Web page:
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DIVIDE & CONQUER

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Somewhere in the celestial archives of pop culture, a magazine cartoon from the 1950s shows a circus seal balancing a beach ball on his nose as he tells his audience: “Frankly, I’d rather direct.”
         This wish to take charge of one’s career is as old as the very word “career” — especially in show business. Yet until fairly recently, anybody who took that risk would face resistance at the very least, or perhaps mockery or, worst of all, a fate of career jail or exile if you managed to persuade the powers that be to give you a shot, and you failed.
         Nowadays, things have changed — a lot. In 2013, an actor or screenwriter taking charge of his or her destiny is no longer a fluke. “It’s a necessity at this point,” says David Karp, a leading agent at William Morris Endeavor whose clients include Robert Redford, Jay Roach and Oren Moverman. “Studios aren’t making forty movies a year anymore. If you want to get anything done, you have to think across the spectrum.”
         Glance in any direction, and a new world of upward mobility is in force. In addition to the usual suspects (Ben Affleck, George Clooney) a wave of new talents, mostly actors (Ryan Gosling, Teresa Palmer, Scoot McNairy and Brit Marling, to name a few), but including songwriters and musicians (Trent Reznor, Jack White), even producers (Adi Shankar, for one), trying on any number of creative hats, including directing, redefining themselves and — very likely — the future of movies.
         The reservations are historic:
         “Orson, which one of you do I fire?”
         This was the complaint of studio chief Harry Cohn to writer-director-producer-star Orson Welles as they analyzed — as amiably as they could, for they liked each other — the dismal failure of The Lady from Shanghai in 1947. Starring Rita Hayworth, it should have been a smash in a marketplace where Hayworth was the leading box-office attraction. But as Cohn saw it, Welles had taken too many risks — and he himself had risked too much on Welles. “I’m never going to make a picture like that again,” he declared. “Not because of the script, you understand — it’s the script I approved, and I liked it, and I don’t care what anybody says. It’s just because nobody should be the director and the producer and also the leading actor in any picture. There’s no way that he can be fired. Somebody has a deal like that — what’s the use of me owning my own studio? I might as well be janitor.”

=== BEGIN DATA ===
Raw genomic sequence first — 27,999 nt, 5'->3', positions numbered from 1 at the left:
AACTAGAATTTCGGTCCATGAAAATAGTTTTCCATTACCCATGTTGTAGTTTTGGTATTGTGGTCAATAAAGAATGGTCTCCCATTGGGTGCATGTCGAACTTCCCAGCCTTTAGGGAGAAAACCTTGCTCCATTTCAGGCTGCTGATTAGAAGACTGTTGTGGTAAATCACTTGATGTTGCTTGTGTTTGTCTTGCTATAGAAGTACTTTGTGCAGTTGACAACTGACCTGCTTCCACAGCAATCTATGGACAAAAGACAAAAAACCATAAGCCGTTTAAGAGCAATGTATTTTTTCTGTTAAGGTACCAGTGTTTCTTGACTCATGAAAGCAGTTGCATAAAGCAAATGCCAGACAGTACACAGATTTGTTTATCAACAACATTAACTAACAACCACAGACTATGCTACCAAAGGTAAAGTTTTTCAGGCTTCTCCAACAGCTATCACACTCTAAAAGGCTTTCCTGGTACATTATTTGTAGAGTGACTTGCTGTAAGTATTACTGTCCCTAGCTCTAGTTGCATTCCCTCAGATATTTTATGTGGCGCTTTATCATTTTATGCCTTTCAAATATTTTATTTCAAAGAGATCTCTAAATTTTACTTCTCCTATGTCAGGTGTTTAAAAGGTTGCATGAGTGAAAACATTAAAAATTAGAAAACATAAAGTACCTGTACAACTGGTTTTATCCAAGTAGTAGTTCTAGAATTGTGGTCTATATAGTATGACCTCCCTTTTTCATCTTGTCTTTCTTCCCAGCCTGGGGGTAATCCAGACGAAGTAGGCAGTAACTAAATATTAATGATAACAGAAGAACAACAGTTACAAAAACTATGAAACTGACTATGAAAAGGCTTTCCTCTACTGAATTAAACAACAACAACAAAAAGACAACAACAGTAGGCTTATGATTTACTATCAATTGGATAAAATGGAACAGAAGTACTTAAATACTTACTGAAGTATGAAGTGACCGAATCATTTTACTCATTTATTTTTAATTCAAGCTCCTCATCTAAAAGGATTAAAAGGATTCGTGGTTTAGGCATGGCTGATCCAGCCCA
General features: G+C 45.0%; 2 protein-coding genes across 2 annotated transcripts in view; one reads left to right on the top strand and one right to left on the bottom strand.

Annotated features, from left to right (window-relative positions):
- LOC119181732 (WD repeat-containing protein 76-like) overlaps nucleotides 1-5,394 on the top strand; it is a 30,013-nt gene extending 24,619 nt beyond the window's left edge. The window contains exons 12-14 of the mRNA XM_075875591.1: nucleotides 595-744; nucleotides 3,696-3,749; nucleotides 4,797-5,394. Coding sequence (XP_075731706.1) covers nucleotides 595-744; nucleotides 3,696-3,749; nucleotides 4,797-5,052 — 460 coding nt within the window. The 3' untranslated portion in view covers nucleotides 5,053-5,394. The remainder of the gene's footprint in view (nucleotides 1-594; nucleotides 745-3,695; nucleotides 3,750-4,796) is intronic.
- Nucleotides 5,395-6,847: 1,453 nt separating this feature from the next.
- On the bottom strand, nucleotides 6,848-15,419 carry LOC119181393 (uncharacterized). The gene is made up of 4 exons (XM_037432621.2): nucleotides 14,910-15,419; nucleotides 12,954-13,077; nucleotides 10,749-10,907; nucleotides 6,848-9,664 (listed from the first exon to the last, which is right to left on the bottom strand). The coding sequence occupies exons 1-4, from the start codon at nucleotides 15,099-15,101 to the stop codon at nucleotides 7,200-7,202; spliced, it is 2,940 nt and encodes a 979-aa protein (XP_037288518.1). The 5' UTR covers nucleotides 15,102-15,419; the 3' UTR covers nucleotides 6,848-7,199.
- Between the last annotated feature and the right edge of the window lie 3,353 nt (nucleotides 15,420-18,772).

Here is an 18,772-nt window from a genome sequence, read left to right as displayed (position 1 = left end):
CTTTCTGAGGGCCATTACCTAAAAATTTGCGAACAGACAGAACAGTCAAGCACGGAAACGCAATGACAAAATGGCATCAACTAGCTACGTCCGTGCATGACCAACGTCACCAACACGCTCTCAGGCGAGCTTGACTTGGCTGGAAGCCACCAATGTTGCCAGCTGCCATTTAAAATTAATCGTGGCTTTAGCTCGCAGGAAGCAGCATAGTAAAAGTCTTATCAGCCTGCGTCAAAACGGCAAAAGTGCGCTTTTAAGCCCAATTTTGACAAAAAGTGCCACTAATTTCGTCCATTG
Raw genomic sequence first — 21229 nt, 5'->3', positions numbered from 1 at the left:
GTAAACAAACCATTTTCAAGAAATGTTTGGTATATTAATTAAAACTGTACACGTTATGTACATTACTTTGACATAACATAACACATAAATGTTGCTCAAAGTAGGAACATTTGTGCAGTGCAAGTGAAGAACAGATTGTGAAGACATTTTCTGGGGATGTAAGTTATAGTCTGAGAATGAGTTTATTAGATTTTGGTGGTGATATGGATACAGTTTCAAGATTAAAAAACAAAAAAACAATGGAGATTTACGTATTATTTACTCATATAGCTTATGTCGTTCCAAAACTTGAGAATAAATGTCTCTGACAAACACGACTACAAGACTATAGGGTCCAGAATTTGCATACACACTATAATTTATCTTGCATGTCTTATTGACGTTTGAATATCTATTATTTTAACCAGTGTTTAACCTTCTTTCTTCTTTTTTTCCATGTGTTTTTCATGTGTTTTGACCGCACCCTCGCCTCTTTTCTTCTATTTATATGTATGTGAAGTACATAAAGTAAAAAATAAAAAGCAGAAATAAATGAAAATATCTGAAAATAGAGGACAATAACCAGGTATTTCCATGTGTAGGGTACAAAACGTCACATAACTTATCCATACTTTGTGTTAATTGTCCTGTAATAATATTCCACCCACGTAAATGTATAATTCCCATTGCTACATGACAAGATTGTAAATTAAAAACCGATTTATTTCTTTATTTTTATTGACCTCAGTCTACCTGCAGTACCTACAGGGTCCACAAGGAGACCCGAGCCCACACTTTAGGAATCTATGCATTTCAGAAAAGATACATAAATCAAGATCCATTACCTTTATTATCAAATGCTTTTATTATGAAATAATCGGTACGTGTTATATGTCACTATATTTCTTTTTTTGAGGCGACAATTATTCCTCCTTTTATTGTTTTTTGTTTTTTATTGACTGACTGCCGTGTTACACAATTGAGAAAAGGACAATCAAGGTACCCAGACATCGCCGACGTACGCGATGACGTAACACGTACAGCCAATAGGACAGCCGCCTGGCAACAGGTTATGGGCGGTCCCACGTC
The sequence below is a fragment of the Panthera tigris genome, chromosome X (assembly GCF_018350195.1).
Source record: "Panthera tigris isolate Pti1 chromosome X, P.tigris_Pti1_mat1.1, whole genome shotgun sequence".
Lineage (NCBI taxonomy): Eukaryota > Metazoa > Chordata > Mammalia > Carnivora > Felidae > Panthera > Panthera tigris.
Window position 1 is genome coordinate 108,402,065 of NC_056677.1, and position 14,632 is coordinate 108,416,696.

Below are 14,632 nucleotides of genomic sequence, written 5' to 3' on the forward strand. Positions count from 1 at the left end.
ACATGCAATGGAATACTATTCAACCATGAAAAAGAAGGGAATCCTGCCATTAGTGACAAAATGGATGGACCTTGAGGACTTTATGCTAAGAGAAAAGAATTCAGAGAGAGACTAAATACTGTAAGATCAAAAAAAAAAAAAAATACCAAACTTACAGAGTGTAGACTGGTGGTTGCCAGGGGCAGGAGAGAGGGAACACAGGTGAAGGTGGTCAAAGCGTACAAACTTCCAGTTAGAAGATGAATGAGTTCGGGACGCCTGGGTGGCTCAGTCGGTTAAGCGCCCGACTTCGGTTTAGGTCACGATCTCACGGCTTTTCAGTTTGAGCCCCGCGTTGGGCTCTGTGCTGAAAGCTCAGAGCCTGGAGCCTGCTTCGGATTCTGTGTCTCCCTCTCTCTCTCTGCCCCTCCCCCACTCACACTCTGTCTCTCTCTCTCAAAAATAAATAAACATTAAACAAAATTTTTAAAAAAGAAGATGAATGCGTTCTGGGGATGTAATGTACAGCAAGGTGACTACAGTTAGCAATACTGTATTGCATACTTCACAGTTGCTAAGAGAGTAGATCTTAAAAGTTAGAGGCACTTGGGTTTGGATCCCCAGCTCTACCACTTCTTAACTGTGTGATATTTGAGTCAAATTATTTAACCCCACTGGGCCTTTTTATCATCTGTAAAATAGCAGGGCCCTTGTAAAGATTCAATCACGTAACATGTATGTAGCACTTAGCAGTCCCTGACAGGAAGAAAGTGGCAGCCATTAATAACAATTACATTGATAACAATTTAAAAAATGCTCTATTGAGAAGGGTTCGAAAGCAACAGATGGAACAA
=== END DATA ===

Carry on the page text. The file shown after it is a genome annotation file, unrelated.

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         Such was the studio wisdom, for as long as that system prevailed. Between the arrival of sound in the late 1920s and the meltdown of big-budget juggernauts like Cleopatra, Dr. Doolittle and Tora! Tora! Tora! in the late 1960s — into which inferno such low-budget smashes as Easy Rider roared to the rescue — artists who could multi-task, like Chaplin, Welles, Ida Lupino or John Cassavetes, were generally regarded as freaks of the system — outsiders to be treated gingerly, like exotic pets, if they were to be indulged at all.
         Following the new-generation blast of super profits that briefly blessed actors Dennis Hopper and Peter Fonda after turning director-producer and (with Terry Southern) co-writers of their landmark biker saga Easy Rider, the 1970s briefly became a heyday for any filmmaker wearing more than one hat — the so-called “hyphenate.” Easy Rider costar Jack Nicholson directed Drive, He Said and Goin’ South. Warren Beatty co-directed Heaven Can Wait with actor-screenwriter Buck Henry, then went solo for Reds, Dick Tracy and Bulworth. Elaine May and Mike Nichols pivoted from a performing team into separately becoming prominent directors. Moviegoers grew used to top filmmakers popping up in front of the camera — John Huston, Roman Polanski — and a general ferment of try-anything stimulated the many prodigious films for which that era is remembered.
         But after Jaws and Star Wars redefined the business once again as blockbuster-happy, a dream-factory work ethic took precedence over individual exploration. The only two hyphenates to survive the frost in style — each knocking out a film a year for the next forty years — were Woody Allen and Clint Eastwood, who thrived by working thriftily and (rather prophetically) by establishing “brands.” Otherwise, big-ticket franchises ruled from then to now. Raiders, Rocky and Rambo sequels, as well as their current heirs, Spider-Man, Iron Man and Sherlock Holmes, revived the mega-business model along classic big-studio lines.
         Careers were defined accordingly. Rare mavericks of the mainstream — James Cameron, Kathryn Bigelow, Curtis Hanson — or wildcatters of the indie world — Spike Lee, Mike Leigh, Jim Jarmusch, Richard Linklater, Steven Soderbergh and Quentin Tarantino — might have escaped hidebound definition, but even so were strictly renowned as directors. Kevin Costner and Mel Gibson had to fight tooth and nail to oversee Dances with Wolves and Braveheart. Despite being validated by Academy Awards, they ultimately closed their deals to direct the films only by submitting to the migraine of starring in them as well.